What is the purpose of academic history? Not to force names and dates down unwilling throats, nor to write books so dense with facts and jargon that no one will read them. We study history for the same reason we should teach it: so that we, and you, can see the extraordinary nuances and contradictions of societies anchored in the millennia before them and stretching into eras that don’t yet exist. So that we can see the multitude of lives and moments that created our world, in hopes that one day in the future, someone will be left to train historians to return the favor.

buckleyAlexandra Buckley is a PhD student at Boston University, by way of the Republic of Georgia and tall ships.


 

David Shorten, moderator:

Thank you to all the participants who contributed to this vibrant discussion. Because of the wide-open nature of the question, as well as the fact that we purposely kept you in the dark about the character of the other responses until now, what’s resulted is a panoramic view of the possible paths before us. Nonetheless, a few themes recur throughout this impressive range of responses.

First, many of you chose to consider academic history’s purpose by assessing its practical value. Andrew David, in his excellent contribution, contends that despite the declining enrollments at the heart of the academy’s present crisis, historical training has practical application in and outside of the academy, pointing to some valuable statistics in support of this claim. These considerations lead him to conclude with confidence that “the trend we face right now will reverse itself.”

In contrast, PJ Carlino takes seriously the university’s low valuation of professional history. Far from expecting that problem to correct itself over time, he astutely reminds us that “funding is the medium through which the public communicates with education,” and thus, in a world where academic funding is competitive, the historian must be more “visible” than he or she now is. His recommendation: the historian must develop a self-conception as not simply an academic, but also as a “performer” who serves a useful social function.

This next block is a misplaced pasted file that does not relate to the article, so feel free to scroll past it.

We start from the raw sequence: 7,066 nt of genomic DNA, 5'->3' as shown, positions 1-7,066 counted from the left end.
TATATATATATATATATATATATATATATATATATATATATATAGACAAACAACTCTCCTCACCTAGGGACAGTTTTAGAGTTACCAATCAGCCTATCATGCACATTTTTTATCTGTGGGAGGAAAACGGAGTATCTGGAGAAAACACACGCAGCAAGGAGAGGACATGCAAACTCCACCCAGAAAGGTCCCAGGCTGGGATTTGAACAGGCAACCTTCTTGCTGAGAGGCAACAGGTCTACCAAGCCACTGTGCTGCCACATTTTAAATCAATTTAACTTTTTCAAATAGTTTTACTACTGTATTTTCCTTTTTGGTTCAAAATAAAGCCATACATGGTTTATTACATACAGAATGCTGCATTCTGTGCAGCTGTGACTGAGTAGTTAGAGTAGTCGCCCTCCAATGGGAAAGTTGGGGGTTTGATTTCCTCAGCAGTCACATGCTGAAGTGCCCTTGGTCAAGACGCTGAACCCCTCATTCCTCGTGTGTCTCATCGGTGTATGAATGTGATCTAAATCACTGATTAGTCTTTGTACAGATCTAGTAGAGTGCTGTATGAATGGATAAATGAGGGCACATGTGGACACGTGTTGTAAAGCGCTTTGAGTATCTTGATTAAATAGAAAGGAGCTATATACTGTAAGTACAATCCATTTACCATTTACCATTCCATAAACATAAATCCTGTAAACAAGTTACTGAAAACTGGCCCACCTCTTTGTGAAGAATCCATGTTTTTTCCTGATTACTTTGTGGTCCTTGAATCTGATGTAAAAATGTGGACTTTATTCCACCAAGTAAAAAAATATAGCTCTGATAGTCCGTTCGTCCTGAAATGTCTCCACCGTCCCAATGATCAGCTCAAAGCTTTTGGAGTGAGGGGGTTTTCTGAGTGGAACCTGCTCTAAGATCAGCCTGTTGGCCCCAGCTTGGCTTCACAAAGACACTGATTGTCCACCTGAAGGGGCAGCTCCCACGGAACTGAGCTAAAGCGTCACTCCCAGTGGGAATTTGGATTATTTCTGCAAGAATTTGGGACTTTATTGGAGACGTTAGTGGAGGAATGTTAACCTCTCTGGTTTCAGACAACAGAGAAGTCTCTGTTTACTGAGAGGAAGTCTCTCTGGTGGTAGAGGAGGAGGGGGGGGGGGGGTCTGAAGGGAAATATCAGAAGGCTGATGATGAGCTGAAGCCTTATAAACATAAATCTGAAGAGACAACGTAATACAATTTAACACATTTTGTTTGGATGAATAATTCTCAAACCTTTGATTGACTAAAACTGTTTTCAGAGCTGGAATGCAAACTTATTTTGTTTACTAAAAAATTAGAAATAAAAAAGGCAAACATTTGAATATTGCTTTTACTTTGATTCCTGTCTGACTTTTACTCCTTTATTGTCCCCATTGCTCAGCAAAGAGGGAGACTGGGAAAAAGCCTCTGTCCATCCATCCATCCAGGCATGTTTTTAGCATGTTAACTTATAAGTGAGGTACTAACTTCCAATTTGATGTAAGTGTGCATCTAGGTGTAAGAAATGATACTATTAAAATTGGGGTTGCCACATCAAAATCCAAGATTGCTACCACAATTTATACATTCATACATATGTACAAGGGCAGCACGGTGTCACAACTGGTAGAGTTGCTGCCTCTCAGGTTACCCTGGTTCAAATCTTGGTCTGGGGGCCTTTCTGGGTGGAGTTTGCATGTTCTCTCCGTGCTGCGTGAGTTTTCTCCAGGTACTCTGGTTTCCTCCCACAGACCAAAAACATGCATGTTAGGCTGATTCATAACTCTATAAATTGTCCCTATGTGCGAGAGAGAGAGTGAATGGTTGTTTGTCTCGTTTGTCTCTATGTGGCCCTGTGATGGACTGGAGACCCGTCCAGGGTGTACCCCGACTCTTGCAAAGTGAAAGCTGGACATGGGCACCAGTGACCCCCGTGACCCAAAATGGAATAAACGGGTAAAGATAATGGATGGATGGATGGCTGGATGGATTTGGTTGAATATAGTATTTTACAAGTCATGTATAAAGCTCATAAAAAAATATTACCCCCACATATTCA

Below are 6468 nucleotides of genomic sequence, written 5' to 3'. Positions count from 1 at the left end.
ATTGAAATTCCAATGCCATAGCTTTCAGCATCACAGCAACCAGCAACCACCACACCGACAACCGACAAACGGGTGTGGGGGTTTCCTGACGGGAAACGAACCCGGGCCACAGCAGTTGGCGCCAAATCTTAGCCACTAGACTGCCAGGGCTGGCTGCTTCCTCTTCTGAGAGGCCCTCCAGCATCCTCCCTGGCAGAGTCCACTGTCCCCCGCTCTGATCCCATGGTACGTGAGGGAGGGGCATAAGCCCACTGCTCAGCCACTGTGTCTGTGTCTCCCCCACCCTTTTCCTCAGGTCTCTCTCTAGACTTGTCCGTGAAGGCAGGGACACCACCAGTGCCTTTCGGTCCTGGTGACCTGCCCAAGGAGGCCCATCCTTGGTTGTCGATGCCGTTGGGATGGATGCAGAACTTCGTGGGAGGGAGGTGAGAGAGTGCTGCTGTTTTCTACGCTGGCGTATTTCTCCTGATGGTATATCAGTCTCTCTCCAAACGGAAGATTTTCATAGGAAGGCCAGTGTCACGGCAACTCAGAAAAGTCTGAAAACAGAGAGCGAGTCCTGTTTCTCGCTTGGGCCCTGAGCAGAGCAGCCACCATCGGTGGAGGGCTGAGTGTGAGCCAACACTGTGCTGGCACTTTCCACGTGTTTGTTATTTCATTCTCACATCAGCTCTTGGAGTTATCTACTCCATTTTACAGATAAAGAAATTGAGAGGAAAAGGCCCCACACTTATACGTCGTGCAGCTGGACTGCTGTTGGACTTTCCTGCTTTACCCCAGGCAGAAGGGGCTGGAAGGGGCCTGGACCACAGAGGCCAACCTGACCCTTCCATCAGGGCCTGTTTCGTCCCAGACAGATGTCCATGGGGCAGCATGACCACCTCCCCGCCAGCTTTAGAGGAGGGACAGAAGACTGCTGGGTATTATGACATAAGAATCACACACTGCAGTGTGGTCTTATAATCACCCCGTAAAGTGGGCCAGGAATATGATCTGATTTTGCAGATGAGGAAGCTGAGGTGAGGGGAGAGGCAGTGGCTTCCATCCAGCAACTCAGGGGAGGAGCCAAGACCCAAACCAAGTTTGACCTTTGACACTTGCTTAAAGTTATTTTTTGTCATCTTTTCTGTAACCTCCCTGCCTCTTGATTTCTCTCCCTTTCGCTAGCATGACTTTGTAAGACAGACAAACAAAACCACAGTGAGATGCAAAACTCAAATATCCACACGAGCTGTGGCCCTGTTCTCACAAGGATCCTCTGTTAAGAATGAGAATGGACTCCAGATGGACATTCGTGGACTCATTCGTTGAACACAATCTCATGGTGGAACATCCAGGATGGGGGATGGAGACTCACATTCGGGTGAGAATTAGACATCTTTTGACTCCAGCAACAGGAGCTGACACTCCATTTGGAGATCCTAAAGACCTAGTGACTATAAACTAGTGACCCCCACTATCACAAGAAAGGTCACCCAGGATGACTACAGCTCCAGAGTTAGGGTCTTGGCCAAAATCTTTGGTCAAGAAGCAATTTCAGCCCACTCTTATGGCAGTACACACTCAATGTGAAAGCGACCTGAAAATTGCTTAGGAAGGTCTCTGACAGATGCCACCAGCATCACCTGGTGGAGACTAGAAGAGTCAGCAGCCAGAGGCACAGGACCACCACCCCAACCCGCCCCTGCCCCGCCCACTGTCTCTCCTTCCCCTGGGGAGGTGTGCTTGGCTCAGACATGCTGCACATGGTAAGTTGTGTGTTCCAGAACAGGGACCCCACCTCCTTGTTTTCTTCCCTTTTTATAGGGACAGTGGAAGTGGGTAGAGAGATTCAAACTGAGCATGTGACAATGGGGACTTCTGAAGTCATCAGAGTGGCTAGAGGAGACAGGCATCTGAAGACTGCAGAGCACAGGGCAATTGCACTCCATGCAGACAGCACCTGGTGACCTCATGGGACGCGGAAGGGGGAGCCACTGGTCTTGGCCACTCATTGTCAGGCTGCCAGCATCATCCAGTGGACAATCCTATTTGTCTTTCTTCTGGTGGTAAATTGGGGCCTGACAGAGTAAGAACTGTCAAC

While Carlino sees practical value intrinsic to the discipline, desperately needing to be tapped though it may be, Sam Shupe goes a step further, arguing that we must re-conceptualize how history is conducted by abandoning the pursuit of knowledge in isolation. To this end, he turns the present crisis back around on us, the academics. Blaming our “self-induced quarantine” for the polarization of history into a popular form devoid of meaning and an academic one lacking the mechanism to convey its insights to the broader public, he seems unable to decide which of these developments is more alarming. Nonetheless, he argues forcefully that we bear responsibility for turning things around.

Whether or not historical training serves a practical function as it currently stands, many of you also located its purpose elsewhere, in the inextricable link between historical knowledge and politics. With this in mind, Patrick King asks, “Is it better to view the historical past as having an actuality for present problems?” For him, adapting history to the pursuit of politics is a pivotal decision, and, once made, “one finds that history is an inexhaustible source of stories and narratives” for bucking the deeply flawed institutions with which we find ourselves contending.

But our work need not always consist of overt activism. Lilly Havstad takes her inspiration to research African history from the words of Chimamanda Ngozi Adichie who warned us about the “danger of a single story.”  Repackaging the familiar and important reminder that “the victors write history,” she points out that all knowledge is infected with perspective, a limitation we must counter with yet more perspective.